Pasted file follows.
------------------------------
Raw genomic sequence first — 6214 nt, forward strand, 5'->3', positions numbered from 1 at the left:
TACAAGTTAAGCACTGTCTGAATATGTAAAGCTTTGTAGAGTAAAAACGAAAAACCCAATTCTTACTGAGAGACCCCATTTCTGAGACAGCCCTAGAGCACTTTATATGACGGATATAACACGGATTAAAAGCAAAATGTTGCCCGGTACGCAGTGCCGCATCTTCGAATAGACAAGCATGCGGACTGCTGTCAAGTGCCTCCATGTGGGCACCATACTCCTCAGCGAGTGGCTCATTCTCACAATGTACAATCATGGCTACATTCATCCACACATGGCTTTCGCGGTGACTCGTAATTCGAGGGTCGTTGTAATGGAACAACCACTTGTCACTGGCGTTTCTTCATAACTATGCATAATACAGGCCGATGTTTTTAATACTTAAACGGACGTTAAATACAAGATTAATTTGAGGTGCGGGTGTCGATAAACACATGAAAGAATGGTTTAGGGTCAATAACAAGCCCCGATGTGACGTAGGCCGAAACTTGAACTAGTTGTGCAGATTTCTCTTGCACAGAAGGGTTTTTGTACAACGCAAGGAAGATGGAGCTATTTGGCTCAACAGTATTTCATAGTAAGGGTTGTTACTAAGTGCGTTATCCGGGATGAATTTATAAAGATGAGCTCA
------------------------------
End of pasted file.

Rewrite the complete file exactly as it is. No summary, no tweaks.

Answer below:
Raw genomic sequence first — 6214 nt, forward strand, 5'->3', positions numbered from 1 at the left:
TACAAGTTAAGCACTGTCTGAATATGTAAAGCTTTGTAGAGTAAAAACGAAAAACCCAATTCTTACTGAGAGACCCCATTTCTGAGACAGCCCTAGAGCACTTTATATGACGGATATAACACGGATTAAAAGCAAAATGTTGCCCGGTACGCAGTGCCGCATCTTCGAATAGACAAGCATGCGGACTGCTGTCAAGTGCCTCCATGTGGGCACCATACTCCTCAGCGAGTGGCTCATTCTCACAATGTACAATCATGGCTACATTCATCCACACATGGCTTTCGCGGTGACTCGTAATTCGAGGGTCGTTGTAATGGAACAACCACTTGTCACTGGCGTTTCTTCATAACTATGCATAATACAGGCCGATGTTTTTAATACTTAAACGGACGTTAAATACAAGATTAATTTGAGGTGCGGGTGTCGATAAACACATGAAAGAATGGTTTAGGGTCAATAACAAGCCCCGATGTGACGTAGGCCGAAACTTGAACTAGTTGTGCAGATTTCTCTTGCACAGAAGGGTTTTTGTACAACGCAAGGAAGATGGAGCTATTTGGCTCAACAGTATTTCATAGTAAGGGTTGTTACTAAGTGCGTTATCCGGGATGAATTTATAAAGATGAGCTCA